Navya was adopted from an orphanage in Kozhikode by an Italian couple at the age of two.

Navya wearing black smiles and wears her hair lose
news Human Interest Wednesday, November 04, 2020 - 19:04

The phone call was unexpected. Navya took it at her home in northern Italy, 11 years ago. The caller said that her birth mother, whom Navya believed dead, might still be alive somewhere in Kerala. She decided to find her mother, and began a search with the handful of details her adoptive Italian parents passed on. But over a decade and a visit to Kerala later, she hasn’t had much luck.

“All I know is that her name is Sophia and she was 19 years old when she gave birth to me. She came to stay at an orphanage in Kozhikode two to three months before the delivery. There was a woman with her, by the name of Thankamma. I don’t know how they are related to each other. On March 31, 1984, she gave birth to me and then she was gone. I was raised in the orphanage for two years before being adopted and taken to Trento in Italy,” Navya says.

As a little girl of three or four, Navya noticed how she looked different from her Italian parents. Why was she dark and they white, why was she not similar to them, she asked them. When she was old enough, they told her what they knew. She has since been curious about her birth mother, the person she hopes to be more ‘similar to’.

 

 

ഞാൻ Navya Sofia 1984 March 31 കോഴിക്കോട് ഒരു അനാഥാലയത്തില്‍ ജനിച്ചു. എന്നെ അവിടെ നിന്നു ഒരു ഇറ്റലിയൻ ദമ്പതികൾ...

Posted by First Frame Media on Friday, July 26, 2019

 

“I am not at all mad at her. I am thankful to her for giving birth to me. We don’t know what her situation might have been back then. And I have had a good life. I am very thankful to the people at the orphanage for giving me so much love and care. One of the nuns kept in touch with me all through my life through letters we wrote to each other. I am also thankful to my parents who adopted me and gave me a good life in Italy. But my mother doesn’t like it when I thank them. She says she needed a daughter and I needed a mother and we were there for each other,” Navya says, laughing.

Soon after learning that her birth mother was alive, Navya visited Kerala, but only for a few days. “I wanted to spend time with the nun at the orphanage who was quite aged by then. She passed away last year; today is her first death anniversary,” she says on Wednesday, showing a picture of the late nun.

Out of consideration for everyone involved in the circumstances of her birth, Navya doesn’t want to go on an outright search for the birth mother. “I don’t want to disturb her in case she has another family and she is not in a place to accept me. But I just want to meet her once and know that she’s doing okay. When I put a Facebook post about my story, some people commented that it is a bad mother who gives up her baby. I don’t agree with that at all. Her situation may not have let her keep me. But that didn’t stop her from going ahead with the pregnancy and giving me life. I am thankful to her for that,” Navya says.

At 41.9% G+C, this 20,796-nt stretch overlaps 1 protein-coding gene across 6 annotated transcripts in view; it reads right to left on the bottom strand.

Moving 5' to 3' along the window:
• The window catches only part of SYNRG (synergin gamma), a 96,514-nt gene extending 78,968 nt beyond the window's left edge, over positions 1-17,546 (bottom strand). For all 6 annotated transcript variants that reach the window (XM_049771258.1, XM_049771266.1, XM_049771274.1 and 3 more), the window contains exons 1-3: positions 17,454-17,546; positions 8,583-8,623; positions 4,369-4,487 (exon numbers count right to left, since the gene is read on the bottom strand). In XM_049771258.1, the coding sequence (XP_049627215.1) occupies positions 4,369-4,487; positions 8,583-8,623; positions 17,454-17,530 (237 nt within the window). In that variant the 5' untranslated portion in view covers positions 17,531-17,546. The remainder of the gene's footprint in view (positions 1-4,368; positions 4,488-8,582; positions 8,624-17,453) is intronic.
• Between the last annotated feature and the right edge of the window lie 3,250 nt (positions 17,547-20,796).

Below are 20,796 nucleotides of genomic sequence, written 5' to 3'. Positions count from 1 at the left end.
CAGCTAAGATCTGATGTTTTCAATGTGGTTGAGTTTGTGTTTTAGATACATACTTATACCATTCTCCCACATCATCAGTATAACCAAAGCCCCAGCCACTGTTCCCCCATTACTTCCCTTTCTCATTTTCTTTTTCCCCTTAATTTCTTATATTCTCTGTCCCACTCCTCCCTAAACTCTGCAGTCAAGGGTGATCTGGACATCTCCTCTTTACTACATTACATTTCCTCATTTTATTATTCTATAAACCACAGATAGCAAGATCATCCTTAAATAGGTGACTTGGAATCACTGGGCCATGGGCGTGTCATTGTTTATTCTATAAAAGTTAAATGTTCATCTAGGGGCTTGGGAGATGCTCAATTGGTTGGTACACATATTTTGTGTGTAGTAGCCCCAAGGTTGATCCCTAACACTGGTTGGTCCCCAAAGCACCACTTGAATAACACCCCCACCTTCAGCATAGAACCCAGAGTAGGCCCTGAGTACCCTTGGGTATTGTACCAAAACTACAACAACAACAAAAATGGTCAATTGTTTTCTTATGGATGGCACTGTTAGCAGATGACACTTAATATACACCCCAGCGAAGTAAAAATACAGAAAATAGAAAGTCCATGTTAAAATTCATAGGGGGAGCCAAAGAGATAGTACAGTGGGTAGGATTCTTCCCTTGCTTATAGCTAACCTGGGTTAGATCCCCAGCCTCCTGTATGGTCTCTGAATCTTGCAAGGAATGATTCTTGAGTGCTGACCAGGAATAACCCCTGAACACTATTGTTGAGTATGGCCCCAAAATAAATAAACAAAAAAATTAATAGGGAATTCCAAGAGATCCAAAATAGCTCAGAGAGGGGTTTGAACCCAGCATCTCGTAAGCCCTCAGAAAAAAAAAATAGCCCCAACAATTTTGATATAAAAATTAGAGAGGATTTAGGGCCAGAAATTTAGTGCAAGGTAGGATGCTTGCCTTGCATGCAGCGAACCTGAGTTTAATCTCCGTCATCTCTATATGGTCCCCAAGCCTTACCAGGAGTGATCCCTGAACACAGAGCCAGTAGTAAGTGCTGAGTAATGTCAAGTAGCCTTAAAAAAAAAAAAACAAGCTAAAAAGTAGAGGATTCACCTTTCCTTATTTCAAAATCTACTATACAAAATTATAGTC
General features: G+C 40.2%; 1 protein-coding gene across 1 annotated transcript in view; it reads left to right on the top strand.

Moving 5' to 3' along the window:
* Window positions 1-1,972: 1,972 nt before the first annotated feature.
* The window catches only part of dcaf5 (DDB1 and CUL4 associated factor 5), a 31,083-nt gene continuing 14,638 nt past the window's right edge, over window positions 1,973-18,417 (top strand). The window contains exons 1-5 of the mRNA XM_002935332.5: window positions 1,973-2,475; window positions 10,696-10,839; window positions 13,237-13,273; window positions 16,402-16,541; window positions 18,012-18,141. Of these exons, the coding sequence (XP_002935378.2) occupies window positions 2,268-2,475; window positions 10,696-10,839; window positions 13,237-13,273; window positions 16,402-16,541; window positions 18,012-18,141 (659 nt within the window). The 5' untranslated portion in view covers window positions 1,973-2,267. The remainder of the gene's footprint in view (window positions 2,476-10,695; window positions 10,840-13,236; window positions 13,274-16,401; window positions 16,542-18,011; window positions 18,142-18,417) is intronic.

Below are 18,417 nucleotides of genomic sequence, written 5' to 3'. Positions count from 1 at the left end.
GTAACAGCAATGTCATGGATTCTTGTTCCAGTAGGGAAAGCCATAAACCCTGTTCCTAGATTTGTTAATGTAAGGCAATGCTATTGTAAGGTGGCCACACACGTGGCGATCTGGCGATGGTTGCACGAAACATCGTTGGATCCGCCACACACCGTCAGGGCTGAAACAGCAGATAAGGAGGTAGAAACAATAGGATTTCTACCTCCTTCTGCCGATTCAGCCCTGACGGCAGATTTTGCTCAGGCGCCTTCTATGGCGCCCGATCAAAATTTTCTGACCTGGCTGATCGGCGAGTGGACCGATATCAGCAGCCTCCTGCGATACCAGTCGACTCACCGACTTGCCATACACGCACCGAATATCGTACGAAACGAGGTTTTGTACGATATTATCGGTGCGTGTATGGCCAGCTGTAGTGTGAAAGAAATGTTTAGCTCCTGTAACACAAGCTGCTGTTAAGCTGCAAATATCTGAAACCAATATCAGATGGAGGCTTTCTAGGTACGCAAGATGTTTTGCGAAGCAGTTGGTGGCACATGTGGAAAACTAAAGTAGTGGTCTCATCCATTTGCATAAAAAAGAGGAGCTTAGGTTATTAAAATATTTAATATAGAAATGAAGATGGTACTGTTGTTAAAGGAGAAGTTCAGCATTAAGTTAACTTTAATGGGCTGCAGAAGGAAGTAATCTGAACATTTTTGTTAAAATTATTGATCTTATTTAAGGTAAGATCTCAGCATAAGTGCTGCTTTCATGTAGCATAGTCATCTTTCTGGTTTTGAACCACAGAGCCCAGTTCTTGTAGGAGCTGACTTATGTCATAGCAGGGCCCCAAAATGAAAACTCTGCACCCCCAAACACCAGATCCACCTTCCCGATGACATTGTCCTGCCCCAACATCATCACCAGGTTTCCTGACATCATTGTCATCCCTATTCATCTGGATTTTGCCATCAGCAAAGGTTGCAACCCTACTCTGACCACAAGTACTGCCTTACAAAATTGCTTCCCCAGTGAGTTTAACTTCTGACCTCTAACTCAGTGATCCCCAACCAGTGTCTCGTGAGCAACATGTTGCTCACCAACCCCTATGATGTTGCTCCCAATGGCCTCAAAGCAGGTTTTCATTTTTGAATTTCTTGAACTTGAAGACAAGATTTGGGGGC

For the same reason, she is using social media like Facebook posts and media write-ups in hopes that these will somehow reach her birth mother, who should be about 55 years old now.

Her story, including this concern to protect the birth mother, is strikingly similar to the 2014 Sathyan Anthikad film Oru Indian Pranayakadha, in which Amala Paul plays a Canadian in search of her roots in Kerala. Unlike in the film, however, Navya has not had any luck so far.

A policeman in Kozhikode, Rijesh Pramod, is helping her with the search, but not as part of an official investigation. “Someone suggested my name in a Facebook group that she posted the message in. I had once been involved in reuniting a Malaysian family that had been separated by adverse circumstances. So, Navya asked for my help and since then, I have also been making discrete enquiries. We had got a few leads earlier and nearly thought we traced the mother, but then it’d be a similar story from another time period,” says Rijesh.

In one of those instances, after a woman was traced down, Navya spoke to her on a video call and really thought it was her birth mother. The media had reported then that Navya finally found her birth mother, but later it turned out to be a false lead. 

"A lot of these adoptions had happened at the time to Italy. The details we have are also very few – the names of her mother and the mother’s guardian, Navya’s birth date, and the fact that she was in an orphanage in Kozhikode and was taken to Vythiri in Wayanad for the adoption formalities. Since it has been 36 years, there are hardly any documents to go by," Rijesh says. 

When Navya visited Kerala, she had a familiar feeling of home even though she had only spent two early years of her life there. “My life is good in Italy. I have a family, two daughters of my own. And next year I might start teaching commerce at a school. But at times, there is this small empty feeling inside me, of missing a home. Only someone who was once an orphan would understand that feeling,” Navya says.

Show us some love! Support our journalism by becoming a TNM Member - Click here.